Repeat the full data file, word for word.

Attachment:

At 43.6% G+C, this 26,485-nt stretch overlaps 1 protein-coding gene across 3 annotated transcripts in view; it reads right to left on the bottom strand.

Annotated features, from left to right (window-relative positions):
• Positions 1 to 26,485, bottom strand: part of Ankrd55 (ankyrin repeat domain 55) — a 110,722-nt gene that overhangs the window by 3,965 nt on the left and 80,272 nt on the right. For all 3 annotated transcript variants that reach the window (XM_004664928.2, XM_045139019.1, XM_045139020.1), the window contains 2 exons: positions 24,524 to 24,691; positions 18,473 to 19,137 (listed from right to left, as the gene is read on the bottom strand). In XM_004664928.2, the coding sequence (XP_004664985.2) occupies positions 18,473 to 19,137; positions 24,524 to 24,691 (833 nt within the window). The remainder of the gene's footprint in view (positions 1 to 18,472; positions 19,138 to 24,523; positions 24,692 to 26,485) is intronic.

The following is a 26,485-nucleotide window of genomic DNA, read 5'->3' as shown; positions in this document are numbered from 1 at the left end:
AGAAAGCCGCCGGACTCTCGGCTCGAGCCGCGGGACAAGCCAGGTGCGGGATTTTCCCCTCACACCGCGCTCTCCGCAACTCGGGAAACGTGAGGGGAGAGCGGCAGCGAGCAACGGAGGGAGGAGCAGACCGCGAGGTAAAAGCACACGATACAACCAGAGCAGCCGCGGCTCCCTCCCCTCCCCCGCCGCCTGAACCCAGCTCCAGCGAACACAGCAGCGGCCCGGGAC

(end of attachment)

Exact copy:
At 43.6% G+C, this 26,485-nt stretch overlaps 1 protein-coding gene across 3 annotated transcripts in view; it reads right to left on the bottom strand.

Annotated features, from left to right (window-relative positions):
• Positions 1 to 26,485, bottom strand: part of Ankrd55 (ankyrin repeat domain 55) — a 110,722-nt gene that overhangs the window by 3,965 nt on the left and 80,272 nt on the right. For all 3 annotated transcript variants that reach the window (XM_004664928.2, XM_045139019.1, XM_045139020.1), the window contains 2 exons: positions 24,524 to 24,691; positions 18,473 to 19,137 (listed from right to left, as the gene is read on the bottom strand). In XM_004664928.2, the coding sequence (XP_004664985.2) occupies positions 18,473 to 19,137; positions 24,524 to 24,691 (833 nt within the window). The remainder of the gene's footprint in view (positions 1 to 18,472; positions 19,138 to 24,523; positions 24,692 to 26,485) is intronic.

The following is a 26,485-nucleotide window of genomic DNA, read 5'->3' as shown; positions in this document are numbered from 1 at the left end:
AGAAAGCCGCCGGACTCTCGGCTCGAGCCGCGGGACAAGCCAGGTGCGGGATTTTCCCCTCACACCGCGCTCTCCGCAACTCGGGAAACGTGAGGGGAGAGCGGCAGCGAGCAACGGAGGGAGGAGCAGACCGCGAGGTAAAAGCACACGATACAACCAGAGCAGCCGCGGCTCCCTCCCCTCCCCCGCCGCCTGAACCCAGCTCCAGCGAACACAGCAGCGGCCCGGGAC